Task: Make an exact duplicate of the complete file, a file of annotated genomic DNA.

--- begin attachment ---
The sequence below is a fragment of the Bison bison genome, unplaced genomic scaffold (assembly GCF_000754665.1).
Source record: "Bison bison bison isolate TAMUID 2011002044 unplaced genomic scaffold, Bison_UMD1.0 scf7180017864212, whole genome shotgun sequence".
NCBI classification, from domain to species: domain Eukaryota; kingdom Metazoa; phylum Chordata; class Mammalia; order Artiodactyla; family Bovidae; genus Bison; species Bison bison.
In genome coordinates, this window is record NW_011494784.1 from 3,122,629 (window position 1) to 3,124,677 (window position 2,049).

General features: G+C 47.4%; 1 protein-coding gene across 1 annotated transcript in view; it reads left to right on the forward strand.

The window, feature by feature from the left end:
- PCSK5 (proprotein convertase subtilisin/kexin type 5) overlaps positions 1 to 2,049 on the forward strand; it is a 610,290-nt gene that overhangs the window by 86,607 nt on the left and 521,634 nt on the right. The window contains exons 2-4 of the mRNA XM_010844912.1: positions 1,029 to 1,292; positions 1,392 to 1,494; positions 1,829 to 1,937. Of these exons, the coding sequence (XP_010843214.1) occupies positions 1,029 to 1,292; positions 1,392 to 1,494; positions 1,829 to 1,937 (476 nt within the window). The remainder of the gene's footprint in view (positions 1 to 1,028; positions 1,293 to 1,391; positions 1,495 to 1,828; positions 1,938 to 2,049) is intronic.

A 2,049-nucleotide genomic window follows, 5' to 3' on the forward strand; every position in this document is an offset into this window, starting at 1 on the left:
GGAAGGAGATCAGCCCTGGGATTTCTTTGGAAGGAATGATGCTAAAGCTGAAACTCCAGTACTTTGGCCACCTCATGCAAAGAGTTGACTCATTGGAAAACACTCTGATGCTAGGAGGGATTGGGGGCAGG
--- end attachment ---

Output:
The sequence below is a fragment of the Bison bison genome, unplaced genomic scaffold (assembly GCF_000754665.1).
Source record: "Bison bison bison isolate TAMUID 2011002044 unplaced genomic scaffold, Bison_UMD1.0 scf7180017864212, whole genome shotgun sequence".
NCBI classification, from domain to species: domain Eukaryota; kingdom Metazoa; phylum Chordata; class Mammalia; order Artiodactyla; family Bovidae; genus Bison; species Bison bison.
In genome coordinates, this window is record NW_011494784.1 from 3,122,629 (window position 1) to 3,124,677 (window position 2,049).

General features: G+C 47.4%; 1 protein-coding gene across 1 annotated transcript in view; it reads left to right on the forward strand.

The window, feature by feature from the left end:
- PCSK5 (proprotein convertase subtilisin/kexin type 5) overlaps positions 1 to 2,049 on the forward strand; it is a 610,290-nt gene that overhangs the window by 86,607 nt on the left and 521,634 nt on the right. The window contains exons 2-4 of the mRNA XM_010844912.1: positions 1,029 to 1,292; positions 1,392 to 1,494; positions 1,829 to 1,937. Of these exons, the coding sequence (XP_010843214.1) occupies positions 1,029 to 1,292; positions 1,392 to 1,494; positions 1,829 to 1,937 (476 nt within the window). The remainder of the gene's footprint in view (positions 1 to 1,028; positions 1,293 to 1,391; positions 1,495 to 1,828; positions 1,938 to 2,049) is intronic.

A 2,049-nucleotide genomic window follows, 5' to 3' on the forward strand; every position in this document is an offset into this window, starting at 1 on the left:
GGAAGGAGATCAGCCCTGGGATTTCTTTGGAAGGAATGATGCTAAAGCTGAAACTCCAGTACTTTGGCCACCTCATGCAAAGAGTTGACTCATTGGAAAACACTCTGATGCTAGGAGGGATTGGGGGCAGG